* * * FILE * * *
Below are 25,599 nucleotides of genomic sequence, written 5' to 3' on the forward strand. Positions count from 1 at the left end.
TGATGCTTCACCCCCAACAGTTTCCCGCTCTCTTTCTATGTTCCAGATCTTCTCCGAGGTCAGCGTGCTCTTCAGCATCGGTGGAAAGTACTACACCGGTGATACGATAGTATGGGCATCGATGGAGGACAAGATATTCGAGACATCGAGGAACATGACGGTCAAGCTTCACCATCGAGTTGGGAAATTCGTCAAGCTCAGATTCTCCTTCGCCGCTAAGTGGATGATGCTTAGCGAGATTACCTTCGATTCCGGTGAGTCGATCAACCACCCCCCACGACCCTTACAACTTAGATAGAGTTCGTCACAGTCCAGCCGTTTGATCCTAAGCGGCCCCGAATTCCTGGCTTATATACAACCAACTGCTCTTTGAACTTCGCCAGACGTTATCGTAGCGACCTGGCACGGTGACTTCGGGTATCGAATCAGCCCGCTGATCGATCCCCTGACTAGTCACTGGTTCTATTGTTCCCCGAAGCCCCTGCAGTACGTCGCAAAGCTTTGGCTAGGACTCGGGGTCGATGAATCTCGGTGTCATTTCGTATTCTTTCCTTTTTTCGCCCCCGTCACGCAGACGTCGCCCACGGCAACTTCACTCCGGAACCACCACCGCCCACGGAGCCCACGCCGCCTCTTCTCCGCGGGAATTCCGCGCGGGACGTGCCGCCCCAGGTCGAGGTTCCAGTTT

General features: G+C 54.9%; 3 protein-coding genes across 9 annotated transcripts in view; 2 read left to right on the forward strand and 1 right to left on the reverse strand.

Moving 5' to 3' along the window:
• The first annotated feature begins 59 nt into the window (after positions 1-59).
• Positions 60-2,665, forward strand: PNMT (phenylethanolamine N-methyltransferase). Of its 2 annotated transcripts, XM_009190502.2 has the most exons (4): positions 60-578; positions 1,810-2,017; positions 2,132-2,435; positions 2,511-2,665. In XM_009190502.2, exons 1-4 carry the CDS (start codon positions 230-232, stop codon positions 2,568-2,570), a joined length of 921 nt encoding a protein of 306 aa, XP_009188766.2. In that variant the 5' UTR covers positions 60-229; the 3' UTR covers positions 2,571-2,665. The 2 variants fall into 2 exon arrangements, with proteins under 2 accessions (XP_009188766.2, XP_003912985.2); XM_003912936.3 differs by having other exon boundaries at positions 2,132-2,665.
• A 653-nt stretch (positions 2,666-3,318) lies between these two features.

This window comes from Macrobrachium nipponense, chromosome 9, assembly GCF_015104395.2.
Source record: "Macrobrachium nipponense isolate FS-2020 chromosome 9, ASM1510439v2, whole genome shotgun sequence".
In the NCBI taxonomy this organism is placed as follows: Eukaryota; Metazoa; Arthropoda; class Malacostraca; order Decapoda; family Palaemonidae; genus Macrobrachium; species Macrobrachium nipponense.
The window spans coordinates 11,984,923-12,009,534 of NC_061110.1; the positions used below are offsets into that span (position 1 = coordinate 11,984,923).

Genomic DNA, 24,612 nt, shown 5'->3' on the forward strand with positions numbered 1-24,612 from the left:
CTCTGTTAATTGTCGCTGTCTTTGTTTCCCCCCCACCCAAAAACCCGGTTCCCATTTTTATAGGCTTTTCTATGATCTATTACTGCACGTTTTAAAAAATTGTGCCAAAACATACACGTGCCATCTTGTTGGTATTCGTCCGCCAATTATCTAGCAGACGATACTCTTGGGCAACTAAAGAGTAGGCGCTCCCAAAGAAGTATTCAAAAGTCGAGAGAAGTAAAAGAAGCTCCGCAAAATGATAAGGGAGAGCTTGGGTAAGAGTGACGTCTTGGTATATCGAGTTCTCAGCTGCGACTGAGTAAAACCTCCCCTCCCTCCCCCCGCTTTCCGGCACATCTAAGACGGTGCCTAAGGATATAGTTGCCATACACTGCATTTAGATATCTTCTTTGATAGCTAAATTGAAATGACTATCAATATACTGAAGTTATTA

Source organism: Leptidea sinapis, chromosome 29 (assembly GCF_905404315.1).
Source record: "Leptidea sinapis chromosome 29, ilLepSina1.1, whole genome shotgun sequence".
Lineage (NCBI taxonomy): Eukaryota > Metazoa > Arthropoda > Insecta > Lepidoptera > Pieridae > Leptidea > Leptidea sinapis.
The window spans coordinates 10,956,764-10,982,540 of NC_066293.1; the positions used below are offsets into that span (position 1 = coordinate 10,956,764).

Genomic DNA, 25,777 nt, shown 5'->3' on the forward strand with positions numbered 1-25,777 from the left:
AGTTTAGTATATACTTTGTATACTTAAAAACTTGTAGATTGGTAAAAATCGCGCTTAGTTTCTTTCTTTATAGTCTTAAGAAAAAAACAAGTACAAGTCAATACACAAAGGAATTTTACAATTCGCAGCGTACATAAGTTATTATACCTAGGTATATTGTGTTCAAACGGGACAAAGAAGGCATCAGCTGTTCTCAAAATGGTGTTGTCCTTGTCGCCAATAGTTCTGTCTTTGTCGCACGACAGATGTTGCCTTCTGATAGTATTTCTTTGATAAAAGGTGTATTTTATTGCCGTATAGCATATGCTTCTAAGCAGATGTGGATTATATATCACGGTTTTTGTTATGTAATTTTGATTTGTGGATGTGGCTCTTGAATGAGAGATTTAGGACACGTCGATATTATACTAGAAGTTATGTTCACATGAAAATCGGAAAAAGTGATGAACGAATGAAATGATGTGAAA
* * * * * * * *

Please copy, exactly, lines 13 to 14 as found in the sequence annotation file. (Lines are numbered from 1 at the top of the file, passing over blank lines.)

CTCTGTTAATTGTCGCTGTCTTTGTTTCCCCCCCACCCAAAAACCCGGTTCCCATTTTTATAGGCTTTTCTATGATCTATTACTGCACGTTTTAAAAAATTGTGCCAAAACATACACGTGCCATCTTGTTGGTATTCGTCCGCCAATTATCTAGCAGACGATACTCTTGGGCAACTAAAGAGTAGGCGCTCCCAAAGAAGTATTCAAAAGTCGAGAGAAGTAAAAGAAGCTCCGCAAAATGATAAGGGAGAGCTTGGGTAAGAGTGACGTCTTGGTATATCGAGTTCTCAGCTGCGACTGAGTAAAACCTCCCCTCCCTCCCCCCGCTTTCCGGCACATCTAAGACGGTGCCTAAGGATATAGTTGCCATACACTGCATTTAGATATCTTCTTTGATAGCTAAATTGAAATGACTATCAATATACTGAAGTTATTA

Source organism: Leptidea sinapis, chromosome 29 (assembly GCF_905404315.1).